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  • "No Imperial Privilege":Justin McCarthy, Home Rule, and Empire
  • Paul Townend (bio)

Late in 1879, W.E. Gladstone, the leader of the opposition Liberal party, then engaged in the last of his titanic struggles against Lord Beaconsfield, sent word to the well-known littérateur and recently elected Irish home rule member Justin McCarthy through a mutual friend, James Knowles, the editor of Nineteenth Century.1 Would McCarthy, Gladstone urged, undertake to explain home rule to an English audience in the pages of that prestigious publication, paying particular attention to the widespread concern that the measure would damage the British Empire?

Gladstone's request, made in part to build bridges with a potential parliamentary star as well as to explore the contours of Irish sentiment, was consistent with subsequent public remarks in which he indicated a willingness to consider home rule only if the empire could be preserved and the cause disentangled from "separation, treason, and violence."2 Gladstone was aware that, in 1879, home rule had next to no traction in English politics beyond certain Radical circles. English voters and MPs, furthermore, even Liberal ones, were suspicious of any prospective Liberal-Irish alliance, and were [End Page 201] especially concerned about the likely constitutional and imperial consequences of any as-yet-unarticulated home rule measure.3 Gladstone's previous dalliances with Irish members on questions of Church disestablishment and land reform had not only embittered Tories in and out of Ireland, but had also earned him enemies within his own party, many of whom considered his relationship with the Irish to be emblematic of erratic and at times irresponsible leadership.4

Such anxieties sharpened as Disraeli's government weakened over the course of 1879. If the prospect of an end to Beaconsfieldism pleased many British Whigs, Liberals, and Radicals, the political situation in Ireland was very disturbing indeed. With the death of Isaac Butt in May, power within the Irish party passed from the moderate and reassuringly ineffectual Butt to belligerent Irish obstructionists and Land League radicals, increasingly led by the provocatively confrontational F.H. O'Donnell and the bitterly determined Charles Stewart Parnell. The much-discussed "New Departure" of the Irish party suggested an emergent tacit understanding between a variety of distastefully extreme nationalist positions, whose popular appeal was rooted in pro-Fenian, anti-landlord, anti-Parliamentary, and anti-imperial sensibilities.5 Could such men be trusted? And where would respectable and respected Irish home rulers such as McCarthy position themselves in relation to the new party and any new Liberal government? [End Page 202]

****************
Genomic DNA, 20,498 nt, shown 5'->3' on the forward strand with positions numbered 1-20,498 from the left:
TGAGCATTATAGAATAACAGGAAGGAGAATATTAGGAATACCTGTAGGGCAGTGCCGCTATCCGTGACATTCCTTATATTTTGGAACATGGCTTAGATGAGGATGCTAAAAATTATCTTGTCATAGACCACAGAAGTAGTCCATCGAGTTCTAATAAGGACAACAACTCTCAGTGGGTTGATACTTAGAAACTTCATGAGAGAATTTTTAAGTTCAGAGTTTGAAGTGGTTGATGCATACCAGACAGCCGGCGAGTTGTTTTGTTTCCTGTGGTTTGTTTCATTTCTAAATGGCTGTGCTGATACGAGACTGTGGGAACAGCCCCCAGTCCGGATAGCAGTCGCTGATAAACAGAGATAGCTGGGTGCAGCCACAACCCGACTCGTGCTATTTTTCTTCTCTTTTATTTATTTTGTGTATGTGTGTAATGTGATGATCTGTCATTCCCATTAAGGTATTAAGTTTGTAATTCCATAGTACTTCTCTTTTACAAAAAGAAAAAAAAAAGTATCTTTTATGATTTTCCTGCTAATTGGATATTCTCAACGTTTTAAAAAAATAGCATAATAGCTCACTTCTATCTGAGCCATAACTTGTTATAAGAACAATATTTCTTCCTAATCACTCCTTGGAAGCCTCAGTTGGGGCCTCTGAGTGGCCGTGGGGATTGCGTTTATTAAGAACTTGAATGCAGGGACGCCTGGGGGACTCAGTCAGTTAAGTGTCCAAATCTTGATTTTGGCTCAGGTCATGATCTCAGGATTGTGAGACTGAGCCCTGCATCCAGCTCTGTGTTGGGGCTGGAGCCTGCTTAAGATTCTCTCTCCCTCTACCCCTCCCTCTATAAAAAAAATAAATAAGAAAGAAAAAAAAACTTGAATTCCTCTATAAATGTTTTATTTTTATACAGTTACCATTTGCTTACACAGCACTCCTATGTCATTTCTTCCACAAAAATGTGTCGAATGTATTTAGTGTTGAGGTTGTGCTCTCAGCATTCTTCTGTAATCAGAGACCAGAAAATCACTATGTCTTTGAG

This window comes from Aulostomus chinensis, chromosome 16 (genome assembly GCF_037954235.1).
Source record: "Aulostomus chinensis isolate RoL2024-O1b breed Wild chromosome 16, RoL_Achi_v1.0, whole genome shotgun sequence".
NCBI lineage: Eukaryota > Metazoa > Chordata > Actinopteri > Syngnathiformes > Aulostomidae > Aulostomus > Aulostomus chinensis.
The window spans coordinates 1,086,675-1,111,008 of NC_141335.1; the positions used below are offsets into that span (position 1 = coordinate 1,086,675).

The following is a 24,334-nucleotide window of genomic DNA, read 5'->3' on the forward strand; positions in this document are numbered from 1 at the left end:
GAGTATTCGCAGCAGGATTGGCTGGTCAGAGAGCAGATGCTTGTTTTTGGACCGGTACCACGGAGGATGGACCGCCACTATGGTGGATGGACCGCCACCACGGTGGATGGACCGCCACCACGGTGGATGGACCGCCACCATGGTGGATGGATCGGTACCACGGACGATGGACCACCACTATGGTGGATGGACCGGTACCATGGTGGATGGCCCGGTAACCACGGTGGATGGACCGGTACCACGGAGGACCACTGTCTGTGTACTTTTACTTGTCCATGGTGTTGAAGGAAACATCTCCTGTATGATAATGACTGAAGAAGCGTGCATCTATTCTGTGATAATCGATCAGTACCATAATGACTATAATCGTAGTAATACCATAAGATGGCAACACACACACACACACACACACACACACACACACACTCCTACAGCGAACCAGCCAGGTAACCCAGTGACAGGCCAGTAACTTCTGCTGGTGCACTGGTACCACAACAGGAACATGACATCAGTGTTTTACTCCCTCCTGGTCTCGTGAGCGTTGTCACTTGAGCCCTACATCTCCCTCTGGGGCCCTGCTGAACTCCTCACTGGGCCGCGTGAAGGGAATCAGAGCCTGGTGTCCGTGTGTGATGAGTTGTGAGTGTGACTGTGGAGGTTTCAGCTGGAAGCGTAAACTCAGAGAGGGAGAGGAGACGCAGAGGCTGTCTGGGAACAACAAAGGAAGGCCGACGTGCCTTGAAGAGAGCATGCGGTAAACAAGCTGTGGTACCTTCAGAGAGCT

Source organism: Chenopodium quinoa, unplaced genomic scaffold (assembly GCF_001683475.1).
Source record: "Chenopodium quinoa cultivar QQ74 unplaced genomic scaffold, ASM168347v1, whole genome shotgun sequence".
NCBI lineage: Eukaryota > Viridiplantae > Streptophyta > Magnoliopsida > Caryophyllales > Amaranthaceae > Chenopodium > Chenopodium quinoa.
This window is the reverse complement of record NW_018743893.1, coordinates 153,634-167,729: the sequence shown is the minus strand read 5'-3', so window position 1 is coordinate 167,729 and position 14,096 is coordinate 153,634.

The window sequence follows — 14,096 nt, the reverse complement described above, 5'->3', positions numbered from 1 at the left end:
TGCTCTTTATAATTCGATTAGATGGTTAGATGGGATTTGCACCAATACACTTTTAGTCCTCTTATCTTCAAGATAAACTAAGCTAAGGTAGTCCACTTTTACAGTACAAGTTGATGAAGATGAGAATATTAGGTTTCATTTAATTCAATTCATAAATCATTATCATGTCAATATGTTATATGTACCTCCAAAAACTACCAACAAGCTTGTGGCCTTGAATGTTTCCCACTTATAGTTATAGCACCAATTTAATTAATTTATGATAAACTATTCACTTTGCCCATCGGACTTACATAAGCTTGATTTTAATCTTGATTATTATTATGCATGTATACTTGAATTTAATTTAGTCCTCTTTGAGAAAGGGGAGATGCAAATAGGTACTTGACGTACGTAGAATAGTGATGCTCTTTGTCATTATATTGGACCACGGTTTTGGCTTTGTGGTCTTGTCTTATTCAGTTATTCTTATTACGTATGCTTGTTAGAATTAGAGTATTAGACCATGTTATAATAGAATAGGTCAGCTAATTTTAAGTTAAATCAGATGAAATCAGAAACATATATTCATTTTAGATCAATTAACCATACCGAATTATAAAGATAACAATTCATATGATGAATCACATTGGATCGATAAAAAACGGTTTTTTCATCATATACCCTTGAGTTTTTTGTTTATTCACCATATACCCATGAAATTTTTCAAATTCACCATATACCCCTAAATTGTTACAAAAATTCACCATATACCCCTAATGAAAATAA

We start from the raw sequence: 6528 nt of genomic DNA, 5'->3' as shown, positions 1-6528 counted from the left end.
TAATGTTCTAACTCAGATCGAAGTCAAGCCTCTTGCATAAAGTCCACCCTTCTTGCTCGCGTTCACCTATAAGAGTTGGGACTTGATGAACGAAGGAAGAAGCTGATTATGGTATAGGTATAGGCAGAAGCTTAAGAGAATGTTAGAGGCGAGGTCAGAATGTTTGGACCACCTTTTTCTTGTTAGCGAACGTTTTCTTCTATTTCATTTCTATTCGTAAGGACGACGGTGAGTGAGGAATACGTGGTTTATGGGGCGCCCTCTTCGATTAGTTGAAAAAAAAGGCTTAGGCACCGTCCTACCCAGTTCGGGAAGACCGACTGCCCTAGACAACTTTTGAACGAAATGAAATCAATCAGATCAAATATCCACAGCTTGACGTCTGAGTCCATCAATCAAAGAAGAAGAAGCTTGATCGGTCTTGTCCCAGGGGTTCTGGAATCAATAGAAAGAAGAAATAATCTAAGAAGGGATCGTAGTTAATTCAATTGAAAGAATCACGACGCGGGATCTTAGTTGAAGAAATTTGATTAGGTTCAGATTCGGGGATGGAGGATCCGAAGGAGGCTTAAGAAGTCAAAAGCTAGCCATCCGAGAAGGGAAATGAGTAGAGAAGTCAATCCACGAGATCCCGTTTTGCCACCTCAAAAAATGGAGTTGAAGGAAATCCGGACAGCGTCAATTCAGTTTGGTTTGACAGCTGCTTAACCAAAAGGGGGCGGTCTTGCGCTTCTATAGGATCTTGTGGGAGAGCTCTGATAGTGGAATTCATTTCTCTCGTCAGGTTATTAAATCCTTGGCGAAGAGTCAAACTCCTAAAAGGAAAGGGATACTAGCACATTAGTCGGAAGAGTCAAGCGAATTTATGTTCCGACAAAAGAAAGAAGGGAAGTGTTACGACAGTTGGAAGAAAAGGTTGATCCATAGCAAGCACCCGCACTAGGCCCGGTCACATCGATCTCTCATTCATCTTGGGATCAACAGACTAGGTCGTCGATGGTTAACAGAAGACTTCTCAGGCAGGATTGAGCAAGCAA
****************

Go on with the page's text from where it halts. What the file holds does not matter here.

These concerns were compounded by the particular challenges facing the empire in the late 1870s. In the minds of many Liberals, Disraelian hubris had inspired ill-advised and unsustainable imperial expansion. Famine and broken budgets disturbed British rule in India, while a muddled campaign in Afghanistan lurched from failure to failure. In South Africa, ambitious Crown commissioner Bartle-Frere's effort to compel consolidation by promoting war with King Ceteweyo's Zulu nation had proved a humiliating disaster, with the destruction of a 1,300-strong invading column by the disciplined Zulu impis at Isandhlwana on 22 January 1879.

Many Liberals, most notably Gladstone's himself during his famous Midlothian campaign, criticized all of this from many different angles.6 For example, at West Calder on 27 November 1879, he called for a foreign policy that began with "good government at home," "preserved the blessings of peace," expended "the strength of the Empire" only on "great and worthy occasions," "acknowledged the equal rights of all nations" and was at all times "inspired by a love of freedom."7 But Gladstone was no anti-imperialist, and no Liberal voices matched the intensity of the bitter Irish critiques of British imperial policy at gatherings of Irish Americans across the Atlantic and at Land League meetings across Britain. Most disturbingly, over the course of 1878–79, leading Irish home rule members joined the attack.8 Irish MPs urged organized parliamentary [End Page 203] opposition to estimates for the Afghan and Zulu military campaigns, staged walkouts during foreign policy debates, and in general roundly condemned the Afghan and South African wars in and out of Parliament as...


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